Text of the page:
By Jayson Jacoby
firstname.lastname@example.org The Baker County Board of Commissioners declared a local drought disaster Wednesday morning.
The resolution calls on Oregon Gov. John Kitzhaber and federal officials to follow suit and to make state and federal aid available to the county, where rainfall for 2013 is about 25 percent below average.
"I think we're going to meet the threshold (for a state disaster declaration), and it has the potential to get worse," said Fred Warner Jr., chairman of the Board of Commissioners.
"But I hope now that we've passed this resolution it'll rain for a month."
Not likely, according to the National Weather Service, which is forecasting summer-like conditions through Monday, with temperatures in the 80s and mainly sunny skies.
Cooler weather, with a chance of thunderstorms, is predicted starting next Wednesday.
County commissioners also approved drought declarations in 2005, 2006 and 2007.
The resolution commissioners approved Wednesday cites both low water levels in local reservoirs, as well as the hard freeze on April 18 that damaged peaches, apricots, apples and pears at the Eagle Creek Orchard near Richland.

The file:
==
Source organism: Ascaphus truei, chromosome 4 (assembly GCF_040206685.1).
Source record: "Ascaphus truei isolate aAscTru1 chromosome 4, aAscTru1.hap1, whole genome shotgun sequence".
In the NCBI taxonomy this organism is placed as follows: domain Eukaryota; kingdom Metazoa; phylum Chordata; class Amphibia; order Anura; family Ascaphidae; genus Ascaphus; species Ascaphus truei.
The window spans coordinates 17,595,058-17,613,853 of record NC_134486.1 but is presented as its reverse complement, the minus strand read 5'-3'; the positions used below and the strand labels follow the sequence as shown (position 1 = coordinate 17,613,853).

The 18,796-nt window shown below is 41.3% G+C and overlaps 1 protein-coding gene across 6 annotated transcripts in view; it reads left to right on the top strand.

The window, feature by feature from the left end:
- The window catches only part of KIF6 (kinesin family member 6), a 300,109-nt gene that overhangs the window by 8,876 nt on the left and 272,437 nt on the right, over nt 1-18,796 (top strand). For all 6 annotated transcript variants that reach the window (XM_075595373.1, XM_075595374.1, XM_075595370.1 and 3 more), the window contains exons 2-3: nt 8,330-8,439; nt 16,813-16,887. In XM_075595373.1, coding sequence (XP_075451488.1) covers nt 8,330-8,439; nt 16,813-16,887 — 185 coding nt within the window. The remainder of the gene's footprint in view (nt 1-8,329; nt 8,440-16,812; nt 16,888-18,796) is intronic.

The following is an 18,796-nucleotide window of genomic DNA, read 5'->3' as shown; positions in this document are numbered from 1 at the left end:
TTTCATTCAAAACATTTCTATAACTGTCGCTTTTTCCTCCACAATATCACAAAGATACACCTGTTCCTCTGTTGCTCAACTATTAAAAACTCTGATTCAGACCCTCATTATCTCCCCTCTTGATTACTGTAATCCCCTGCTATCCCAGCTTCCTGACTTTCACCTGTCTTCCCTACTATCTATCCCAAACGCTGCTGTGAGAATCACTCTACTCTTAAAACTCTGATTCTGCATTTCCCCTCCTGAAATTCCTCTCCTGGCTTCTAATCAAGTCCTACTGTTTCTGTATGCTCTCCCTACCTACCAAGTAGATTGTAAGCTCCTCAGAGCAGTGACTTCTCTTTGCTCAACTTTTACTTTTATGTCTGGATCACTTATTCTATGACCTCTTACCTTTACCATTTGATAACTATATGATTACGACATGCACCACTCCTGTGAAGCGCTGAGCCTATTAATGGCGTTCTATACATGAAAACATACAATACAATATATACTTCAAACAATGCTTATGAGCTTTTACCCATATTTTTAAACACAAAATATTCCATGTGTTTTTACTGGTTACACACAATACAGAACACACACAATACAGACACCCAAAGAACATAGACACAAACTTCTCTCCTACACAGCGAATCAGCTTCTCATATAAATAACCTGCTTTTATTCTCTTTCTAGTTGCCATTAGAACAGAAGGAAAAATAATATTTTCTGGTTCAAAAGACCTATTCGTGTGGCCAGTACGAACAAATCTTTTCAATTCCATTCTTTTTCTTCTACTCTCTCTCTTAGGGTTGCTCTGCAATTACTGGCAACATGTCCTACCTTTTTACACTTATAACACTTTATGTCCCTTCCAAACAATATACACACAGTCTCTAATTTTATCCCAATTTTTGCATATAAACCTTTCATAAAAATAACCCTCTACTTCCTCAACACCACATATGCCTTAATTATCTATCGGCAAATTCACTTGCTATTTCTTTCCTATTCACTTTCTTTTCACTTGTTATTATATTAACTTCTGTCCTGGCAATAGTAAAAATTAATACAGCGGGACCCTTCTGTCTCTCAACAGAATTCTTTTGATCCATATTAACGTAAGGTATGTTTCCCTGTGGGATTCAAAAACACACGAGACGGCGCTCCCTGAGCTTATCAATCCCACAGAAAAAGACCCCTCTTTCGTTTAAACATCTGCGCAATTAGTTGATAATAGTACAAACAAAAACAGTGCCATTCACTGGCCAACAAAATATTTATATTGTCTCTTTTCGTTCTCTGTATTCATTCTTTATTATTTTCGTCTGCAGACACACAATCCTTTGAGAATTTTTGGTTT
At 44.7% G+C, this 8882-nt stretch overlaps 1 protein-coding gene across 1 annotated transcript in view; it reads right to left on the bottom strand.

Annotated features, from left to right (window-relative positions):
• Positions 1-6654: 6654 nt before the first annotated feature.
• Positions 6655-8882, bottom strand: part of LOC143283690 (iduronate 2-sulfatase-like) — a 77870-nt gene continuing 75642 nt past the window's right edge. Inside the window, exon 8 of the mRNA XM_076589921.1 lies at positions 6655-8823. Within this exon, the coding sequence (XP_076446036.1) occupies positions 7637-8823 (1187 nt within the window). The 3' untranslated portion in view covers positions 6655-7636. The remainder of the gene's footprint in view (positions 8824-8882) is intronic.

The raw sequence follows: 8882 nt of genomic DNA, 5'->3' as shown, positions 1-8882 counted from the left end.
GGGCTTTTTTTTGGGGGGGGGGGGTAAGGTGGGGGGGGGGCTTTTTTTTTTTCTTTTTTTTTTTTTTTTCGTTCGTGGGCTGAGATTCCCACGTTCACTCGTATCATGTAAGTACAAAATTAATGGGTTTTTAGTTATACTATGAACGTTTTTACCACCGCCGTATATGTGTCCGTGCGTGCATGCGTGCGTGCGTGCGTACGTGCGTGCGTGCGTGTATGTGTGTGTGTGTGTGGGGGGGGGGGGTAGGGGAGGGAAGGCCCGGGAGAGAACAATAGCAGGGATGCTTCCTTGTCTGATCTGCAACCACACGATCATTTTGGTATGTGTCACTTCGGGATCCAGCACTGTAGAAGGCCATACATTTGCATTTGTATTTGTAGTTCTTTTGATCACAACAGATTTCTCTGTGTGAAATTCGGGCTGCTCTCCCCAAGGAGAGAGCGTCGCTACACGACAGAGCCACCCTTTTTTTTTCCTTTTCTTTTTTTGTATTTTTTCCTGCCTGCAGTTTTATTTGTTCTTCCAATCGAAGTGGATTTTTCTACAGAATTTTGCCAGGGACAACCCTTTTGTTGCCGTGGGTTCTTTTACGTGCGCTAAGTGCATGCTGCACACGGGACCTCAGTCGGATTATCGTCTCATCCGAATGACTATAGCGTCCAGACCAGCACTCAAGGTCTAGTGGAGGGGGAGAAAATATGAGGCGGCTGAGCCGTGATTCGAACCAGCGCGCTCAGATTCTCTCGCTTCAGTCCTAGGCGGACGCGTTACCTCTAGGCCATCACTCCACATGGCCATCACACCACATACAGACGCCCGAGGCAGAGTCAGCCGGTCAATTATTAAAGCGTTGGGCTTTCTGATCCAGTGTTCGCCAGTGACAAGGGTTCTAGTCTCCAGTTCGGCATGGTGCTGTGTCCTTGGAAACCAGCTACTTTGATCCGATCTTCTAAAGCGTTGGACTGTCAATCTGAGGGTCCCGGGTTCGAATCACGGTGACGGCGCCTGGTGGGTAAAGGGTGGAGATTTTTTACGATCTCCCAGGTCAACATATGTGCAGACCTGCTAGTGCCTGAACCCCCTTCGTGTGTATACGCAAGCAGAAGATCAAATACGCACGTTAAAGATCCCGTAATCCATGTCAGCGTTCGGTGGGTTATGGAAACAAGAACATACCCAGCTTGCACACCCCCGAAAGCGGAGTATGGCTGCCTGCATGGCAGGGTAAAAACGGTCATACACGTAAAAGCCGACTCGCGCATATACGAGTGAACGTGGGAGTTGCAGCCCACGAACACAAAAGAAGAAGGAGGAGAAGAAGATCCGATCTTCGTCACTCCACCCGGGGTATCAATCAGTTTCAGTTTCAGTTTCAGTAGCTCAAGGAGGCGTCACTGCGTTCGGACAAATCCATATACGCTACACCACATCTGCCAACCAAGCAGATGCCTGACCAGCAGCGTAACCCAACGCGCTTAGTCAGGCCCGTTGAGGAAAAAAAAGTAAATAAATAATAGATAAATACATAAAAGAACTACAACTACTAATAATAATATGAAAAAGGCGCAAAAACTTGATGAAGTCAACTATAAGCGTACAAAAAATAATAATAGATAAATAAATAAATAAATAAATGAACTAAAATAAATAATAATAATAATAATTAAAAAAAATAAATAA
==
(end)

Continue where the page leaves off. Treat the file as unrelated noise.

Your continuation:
Phillips Reservoir, on the Powder River about 15 miles southwest of Baker City, was barely half full in the first week of June, holding about 39,000 acre-feet of water.
(One acre-foot of water would cover 1 acre of flat ground to a depth of 1 foot).
That's the lowest level for the reservoir, at that time, since 2004, when Phillips held 35,597 acre-feet.
Phillips Reservoir supplies irrigation water to about 30,000 acres, mainly in Baker Valley.
Jerry Franke, who manages the Burnt River Irrigation District in southern Baker County, said Unity Reservoir probably will run out of water for irrigation by mid-August.
Franke said 2013 is on track to be the worst year, in terms of irrigation water supply in his district, since 1991.